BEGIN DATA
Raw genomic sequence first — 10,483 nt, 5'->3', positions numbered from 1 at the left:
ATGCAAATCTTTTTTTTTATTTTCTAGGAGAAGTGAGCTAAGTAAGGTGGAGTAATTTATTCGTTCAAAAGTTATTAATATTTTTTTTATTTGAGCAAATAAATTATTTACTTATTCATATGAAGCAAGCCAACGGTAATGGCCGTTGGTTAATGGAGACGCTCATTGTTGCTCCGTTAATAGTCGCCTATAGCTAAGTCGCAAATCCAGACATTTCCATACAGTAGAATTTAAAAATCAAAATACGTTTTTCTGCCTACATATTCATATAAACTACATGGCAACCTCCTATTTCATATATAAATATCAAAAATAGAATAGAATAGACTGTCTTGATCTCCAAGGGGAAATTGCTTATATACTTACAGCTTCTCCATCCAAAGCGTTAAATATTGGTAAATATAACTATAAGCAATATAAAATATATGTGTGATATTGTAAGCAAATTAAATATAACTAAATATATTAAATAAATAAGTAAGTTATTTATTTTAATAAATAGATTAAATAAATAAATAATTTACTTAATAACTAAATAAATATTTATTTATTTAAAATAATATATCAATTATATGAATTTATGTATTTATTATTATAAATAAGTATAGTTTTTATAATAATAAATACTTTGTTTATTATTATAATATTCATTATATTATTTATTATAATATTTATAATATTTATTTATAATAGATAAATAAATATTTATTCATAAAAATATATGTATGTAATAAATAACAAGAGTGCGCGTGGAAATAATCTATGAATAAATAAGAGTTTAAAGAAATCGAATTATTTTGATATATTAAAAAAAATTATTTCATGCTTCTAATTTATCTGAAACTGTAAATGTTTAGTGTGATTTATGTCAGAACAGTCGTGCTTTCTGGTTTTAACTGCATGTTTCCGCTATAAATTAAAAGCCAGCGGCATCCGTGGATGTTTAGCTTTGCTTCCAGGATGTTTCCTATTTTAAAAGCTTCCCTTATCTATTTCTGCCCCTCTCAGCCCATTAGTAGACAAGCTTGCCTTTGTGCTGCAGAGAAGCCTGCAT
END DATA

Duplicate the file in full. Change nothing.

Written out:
Raw genomic sequence first — 10,483 nt, 5'->3', positions numbered from 1 at the left:
ATGCAAATCTTTTTTTTTATTTTCTAGGAGAAGTGAGCTAAGTAAGGTGGAGTAATTTATTCGTTCAAAAGTTATTAATATTTTTTTTATTTGAGCAAATAAATTATTTACTTATTCATATGAAGCAAGCCAACGGTAATGGCCGTTGGTTAATGGAGACGCTCATTGTTGCTCCGTTAATAGTCGCCTATAGCTAAGTCGCAAATCCAGACATTTCCATACAGTAGAATTTAAAAATCAAAATACGTTTTTCTGCCTACATATTCATATAAACTACATGGCAACCTCCTATTTCATATATAAATATCAAAAATAGAATAGAATAGACTGTCTTGATCTCCAAGGGGAAATTGCTTATATACTTACAGCTTCTCCATCCAAAGCGTTAAATATTGGTAAATATAACTATAAGCAATATAAAATATATGTGTGATATTGTAAGCAAATTAAATATAACTAAATATATTAAATAAATAAGTAAGTTATTTATTTTAATAAATAGATTAAATAAATAAATAATTTACTTAATAACTAAATAAATATTTATTTATTTAAAATAATATATCAATTATATGAATTTATGTATTTATTATTATAAATAAGTATAGTTTTTATAATAATAAATACTTTGTTTATTATTATAATATTCATTATATTATTTATTATAATATTTATAATATTTATTTATAATAGATAAATAAATATTTATTCATAAAAATATATGTATGTAATAAATAACAAGAGTGCGCGTGGAAATAATCTATGAATAAATAAGAGTTTAAAGAAATCGAATTATTTTGATATATTAAAAAAAATTATTTCATGCTTCTAATTTATCTGAAACTGTAAATGTTTAGTGTGATTTATGTCAGAACAGTCGTGCTTTCTGGTTTTAACTGCATGTTTCCGCTATAAATTAAAAGCCAGCGGCATCCGTGGATGTTTAGCTTTGCTTCCAGGATGTTTCCTATTTTAAAAGCTTCCCTTATCTATTTCTGCCCCTCTCAGCCCATTAGTAGACAAGCTTGCCTTTGTGCTGCAGAGAAGCCTGCAT